Because it's a load of BS.
Something that has come to my attention lately is that I have a very low tolerance for BS. I did not realize that this is unique to me. Probably because my Mother (or Mother B as she is seen in these here parts) is the same way. I have this compelling force inside me to experience the world and people around me as portraits and not cartoons. I abhor flattery. I internally discount about 95 percent of the compliments people pay me. I even wince when my kids say "You are the best mom in the world." Because it isn't true. I might be a decent mom. But the best mom in the world...nope. Not me. Even criticism, which I take to heart deeply, I weigh in my mind and test carefully. If my heart smites me, I am truly apologetic. If in my heart, I know the criticism is off the mark, I am annoyed for the lack of accuracy. It's why I cuss. Damning things is precise. I love vocabulary. But I place a higher value on what people do over what they say. Because words can be so flimsy and scattered like buckshot. I use a lot of words, for no other reason than to get to a detailed picture of what is real to me. And if I can't find the words...well that is why I never finished most of the thank you notes I should have written. It seemed too paltry to say, "Thanks for the gift" in a little expected card. I find myself trying to repay people's gifts with thank you's spoken in the language of action.
In the truest moment of my life, giving birth to Mattie, I yelled at the nurse who was trying to encourage me...
"You are doing great!" she said. To which I furiously replied,
"YOU PEOPLE ARE YANKING ME AROUND!"
They must have found that confusing. Robb still thinks it is hilarious. But to me, it was painfully (burning really) clear. I had pushed for more than an hour and there was no baby yet. So, obviously, I was NOT doing great. I was still pushing. Don't tell me I'm "doing great" when there is no baby. No measurable mark of success. "Shut the hell up and let me concentrate" was what I was thinking. What I wanted was some measurable piece of information.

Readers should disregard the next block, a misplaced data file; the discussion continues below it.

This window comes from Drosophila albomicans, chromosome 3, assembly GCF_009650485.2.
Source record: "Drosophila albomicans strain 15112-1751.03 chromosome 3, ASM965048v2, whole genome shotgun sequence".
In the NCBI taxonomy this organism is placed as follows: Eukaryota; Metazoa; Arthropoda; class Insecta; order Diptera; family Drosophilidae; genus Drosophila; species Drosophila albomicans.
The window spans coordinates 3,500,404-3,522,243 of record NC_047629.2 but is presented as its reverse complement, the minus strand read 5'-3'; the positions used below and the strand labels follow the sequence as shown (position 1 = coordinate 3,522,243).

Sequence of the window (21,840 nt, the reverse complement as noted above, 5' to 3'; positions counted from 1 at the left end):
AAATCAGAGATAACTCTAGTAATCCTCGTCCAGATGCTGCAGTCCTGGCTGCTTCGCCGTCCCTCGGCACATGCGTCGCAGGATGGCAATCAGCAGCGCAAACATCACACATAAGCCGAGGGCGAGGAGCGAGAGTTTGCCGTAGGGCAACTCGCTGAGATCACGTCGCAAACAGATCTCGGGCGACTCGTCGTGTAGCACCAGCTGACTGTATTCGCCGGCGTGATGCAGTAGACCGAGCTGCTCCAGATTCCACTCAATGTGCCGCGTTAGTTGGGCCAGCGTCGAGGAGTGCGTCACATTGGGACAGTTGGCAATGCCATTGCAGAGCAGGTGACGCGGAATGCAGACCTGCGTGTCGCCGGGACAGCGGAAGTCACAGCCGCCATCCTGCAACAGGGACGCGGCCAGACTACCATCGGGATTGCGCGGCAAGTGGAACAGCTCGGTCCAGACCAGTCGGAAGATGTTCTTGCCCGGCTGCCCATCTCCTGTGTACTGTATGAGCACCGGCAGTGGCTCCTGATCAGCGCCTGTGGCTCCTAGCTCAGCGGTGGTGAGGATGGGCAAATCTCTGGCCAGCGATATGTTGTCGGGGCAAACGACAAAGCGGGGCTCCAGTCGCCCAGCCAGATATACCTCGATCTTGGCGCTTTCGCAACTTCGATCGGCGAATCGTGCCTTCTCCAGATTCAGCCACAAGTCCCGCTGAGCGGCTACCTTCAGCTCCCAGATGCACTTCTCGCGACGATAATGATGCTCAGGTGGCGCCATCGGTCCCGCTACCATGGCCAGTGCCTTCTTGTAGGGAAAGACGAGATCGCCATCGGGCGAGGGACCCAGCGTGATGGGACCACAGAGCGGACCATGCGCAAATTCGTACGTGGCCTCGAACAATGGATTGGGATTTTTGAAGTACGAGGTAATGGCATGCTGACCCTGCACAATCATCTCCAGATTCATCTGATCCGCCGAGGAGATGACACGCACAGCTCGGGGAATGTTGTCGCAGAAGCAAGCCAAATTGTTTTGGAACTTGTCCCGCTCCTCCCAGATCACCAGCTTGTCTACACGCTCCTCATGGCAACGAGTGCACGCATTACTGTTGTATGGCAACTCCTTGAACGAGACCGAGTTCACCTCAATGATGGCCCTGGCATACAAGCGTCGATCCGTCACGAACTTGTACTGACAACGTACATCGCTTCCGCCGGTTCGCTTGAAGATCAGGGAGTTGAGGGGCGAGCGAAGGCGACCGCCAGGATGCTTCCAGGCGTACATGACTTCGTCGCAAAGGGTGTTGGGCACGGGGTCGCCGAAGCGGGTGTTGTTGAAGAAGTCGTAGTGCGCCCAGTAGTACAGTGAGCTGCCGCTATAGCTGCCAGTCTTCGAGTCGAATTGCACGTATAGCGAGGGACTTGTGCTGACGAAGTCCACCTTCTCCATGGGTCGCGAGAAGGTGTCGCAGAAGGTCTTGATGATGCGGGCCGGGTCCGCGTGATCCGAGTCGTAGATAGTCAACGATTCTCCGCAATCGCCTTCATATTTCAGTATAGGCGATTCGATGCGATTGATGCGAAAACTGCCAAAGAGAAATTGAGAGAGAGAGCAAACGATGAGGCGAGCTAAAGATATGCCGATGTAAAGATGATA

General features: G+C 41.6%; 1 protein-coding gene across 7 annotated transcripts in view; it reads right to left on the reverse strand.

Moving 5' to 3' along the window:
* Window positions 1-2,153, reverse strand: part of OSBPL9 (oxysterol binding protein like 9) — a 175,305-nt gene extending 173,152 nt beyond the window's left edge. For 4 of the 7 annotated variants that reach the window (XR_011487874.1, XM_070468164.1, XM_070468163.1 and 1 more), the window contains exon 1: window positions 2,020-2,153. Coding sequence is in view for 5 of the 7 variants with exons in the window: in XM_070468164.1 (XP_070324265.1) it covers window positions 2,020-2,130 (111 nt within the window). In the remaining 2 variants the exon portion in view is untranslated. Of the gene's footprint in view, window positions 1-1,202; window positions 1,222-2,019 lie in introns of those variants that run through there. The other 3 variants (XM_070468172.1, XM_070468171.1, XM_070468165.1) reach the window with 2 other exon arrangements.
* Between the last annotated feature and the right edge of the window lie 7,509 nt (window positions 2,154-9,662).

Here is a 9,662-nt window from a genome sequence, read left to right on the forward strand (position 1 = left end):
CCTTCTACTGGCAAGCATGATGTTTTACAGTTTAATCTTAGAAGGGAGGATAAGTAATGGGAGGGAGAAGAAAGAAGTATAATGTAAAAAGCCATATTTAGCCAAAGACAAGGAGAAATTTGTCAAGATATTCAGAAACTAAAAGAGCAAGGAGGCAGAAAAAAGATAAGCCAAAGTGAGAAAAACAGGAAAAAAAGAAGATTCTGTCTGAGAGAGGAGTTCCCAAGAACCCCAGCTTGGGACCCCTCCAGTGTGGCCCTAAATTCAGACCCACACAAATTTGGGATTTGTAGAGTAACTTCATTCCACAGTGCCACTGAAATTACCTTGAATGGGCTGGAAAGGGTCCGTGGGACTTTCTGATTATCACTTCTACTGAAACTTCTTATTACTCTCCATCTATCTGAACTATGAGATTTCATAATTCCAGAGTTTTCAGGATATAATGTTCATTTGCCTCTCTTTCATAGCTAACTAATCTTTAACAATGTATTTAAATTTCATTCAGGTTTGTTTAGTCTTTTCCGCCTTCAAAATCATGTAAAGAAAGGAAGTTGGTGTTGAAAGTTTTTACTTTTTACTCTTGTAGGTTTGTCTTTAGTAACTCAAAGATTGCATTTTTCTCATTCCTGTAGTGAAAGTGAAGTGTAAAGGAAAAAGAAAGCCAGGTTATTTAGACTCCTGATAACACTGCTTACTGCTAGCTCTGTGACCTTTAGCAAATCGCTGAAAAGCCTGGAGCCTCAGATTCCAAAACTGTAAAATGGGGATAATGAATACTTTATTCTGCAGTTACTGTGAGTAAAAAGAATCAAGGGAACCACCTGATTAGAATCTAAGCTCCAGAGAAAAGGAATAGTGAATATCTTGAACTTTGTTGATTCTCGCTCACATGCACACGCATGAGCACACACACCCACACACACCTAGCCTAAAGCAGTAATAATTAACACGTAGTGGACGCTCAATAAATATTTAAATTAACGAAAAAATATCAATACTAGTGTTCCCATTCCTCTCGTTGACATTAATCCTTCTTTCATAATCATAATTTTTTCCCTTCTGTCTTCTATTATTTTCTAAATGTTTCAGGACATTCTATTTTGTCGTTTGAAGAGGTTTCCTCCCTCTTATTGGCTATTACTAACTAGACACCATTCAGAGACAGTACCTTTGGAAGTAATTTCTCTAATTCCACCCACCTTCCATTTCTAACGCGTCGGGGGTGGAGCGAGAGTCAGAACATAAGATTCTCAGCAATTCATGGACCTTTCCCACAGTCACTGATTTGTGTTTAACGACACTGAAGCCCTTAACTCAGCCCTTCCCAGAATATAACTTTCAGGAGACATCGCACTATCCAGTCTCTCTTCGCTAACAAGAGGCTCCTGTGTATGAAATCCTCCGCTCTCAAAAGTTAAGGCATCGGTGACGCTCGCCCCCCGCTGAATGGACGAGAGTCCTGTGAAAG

That's why I liked grades in school. Measurable. And that's why I like business. Measurable. Accurate. Honest. You can't BS bill paying day. You can't flatter your creditors. I like precision. Accuracy. Truth. It's why I like vintage and antiques. Real metal. Real wood. Real hand-painting. Real fabric. Real craftsmanship. Real time. There is something about authenticity that moves me.
I think it's because you can trust authenticity. You can put your weight down on a real wood chair and it will hold you and hold together. The particle board counterpart will fall apart on you when you least expect it..you will fall ...and it will hurt. Something will get broken.
I have long wondered what I bring to the table as a pastors wife ...shoot ...as a human being. Being brutally honest is not the super-power I would have picked. I would have chose to be able to sing like my friend Candice. I would have picked having a heart to work with children like my friend Shari. I would have picked being wise and gracious and inscrutable like my husband. I would have picked being sunny and warm like my sister Ashley. I would have picked being a good listener like my friend Kathy. I would have picked pretty much anything but being honest or authentic or anti-BS, or whatever you want to call it.
(And while I was at it, I would have picked a different chin.)
For better or worse, this is who God made me to be.
I could spend more time apologizing. Or wishing I was different. Or trying to do and be other things that just feel clumsy. Wasting the time and the life that God gave me. Refusing to let Him work through me. Missing the sweet harmony of God's grace notes. Missing those remarkable times when we are blissfully un-self conscious...just being ourselves....and something moves, changes, and blooms through it.
There is considerable assent that "being yourself" is a good thing. I even found some great quotes about it.
"God has given you one face, and you make yourself another. " ~William ShakespeareIt takes faith...real, honest to goodness, belief that supports action....to defy what everyone says you should do or be...to defy expectations and be yourself. To say, "God, I trust you enough to be satisfied with being me." To alter your own self talk throughout the day that berates and accuses you. To squelch jealousy for another person's identity. To be confident and focused on the work that lies ahead of you. To mourn thoroughly what you are not and never will be and then go on with life.
"It takes courage to grow up and become who you really are." ~e.e. cummings
"Always be a first-rate version of yourself, instead of a second-rate version of somebody else." ~Judy Garland
I'm not there yet, but I'm trying. I don't know exactly how to measure it. But I wrote this post, and that's something.